FAIR HAVEN: GROWING, OLD SCHOOL

053114fhgardensmithLou Smith in the Fair Haven Community Garden. (Photos by Susan Ericson. Click to enlarge)

By SUSAN ERICSON

053114fhgardenwhirleygigIn the colorful, whirligig-friendly, anything-goes Fair Haven Community garden, the seeds have been sown and the plants are coming up., yielding a mesmerizing array of vegetables, and flowers.

The 33-year-old garden also features some familiar faces, not all of them human. A new deer fence is helping keep the garden from once again turning into a smorgasbord for the larger animals, but to the dismay of some, it does not keep out the woodchucks and the rabbits.

Lou Smith, who has been gardening here for the last five years, pointed to the chicken wire fencing surrounding his plot.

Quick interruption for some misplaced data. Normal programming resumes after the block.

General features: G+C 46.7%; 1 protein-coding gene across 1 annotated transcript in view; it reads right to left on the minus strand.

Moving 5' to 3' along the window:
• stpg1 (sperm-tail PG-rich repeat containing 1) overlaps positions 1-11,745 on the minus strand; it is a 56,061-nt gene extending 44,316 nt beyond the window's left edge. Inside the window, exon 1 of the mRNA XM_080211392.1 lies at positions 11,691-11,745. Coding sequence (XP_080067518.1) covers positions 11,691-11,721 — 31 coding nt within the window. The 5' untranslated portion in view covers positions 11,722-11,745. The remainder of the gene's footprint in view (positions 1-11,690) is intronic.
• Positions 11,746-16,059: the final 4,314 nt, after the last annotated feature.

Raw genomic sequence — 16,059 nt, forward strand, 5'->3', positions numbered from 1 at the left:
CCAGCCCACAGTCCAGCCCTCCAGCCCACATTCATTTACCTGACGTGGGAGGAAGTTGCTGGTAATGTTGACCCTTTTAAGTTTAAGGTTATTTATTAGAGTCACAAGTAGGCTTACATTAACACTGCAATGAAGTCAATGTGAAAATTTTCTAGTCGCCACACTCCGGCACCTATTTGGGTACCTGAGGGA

“What we need to do here is put this fencing all the way around the bottom of the garden to keep those woodchucks out,” he said, suggesting that everyone chip in and circle the entire deer fence. So far, though, his suggestion hasn’t gotten much traction among his fellow gardeners.

“I come to the garden in the early hours and work before it gets too hot,” the 79-year-old Red Bank resident said. “I love the quiet in the morning, and I love to do this the old-fashioned way. I been doing this since I was six years old at my daddy’s knees.”

Smith is growing “collards, cabbage, eggplant, and green beans – the bush beans, not the pole beans, because they require too much work,” he said. Unlike many of the other garden plots, all you could see in Smith’s are plants. No special watering devices, whirligigs, or gnomes.

We will return to the garden next week to see how the other gardeners are faring. Some appear to be experiments in the making, while others have taken on an otherworldly look.

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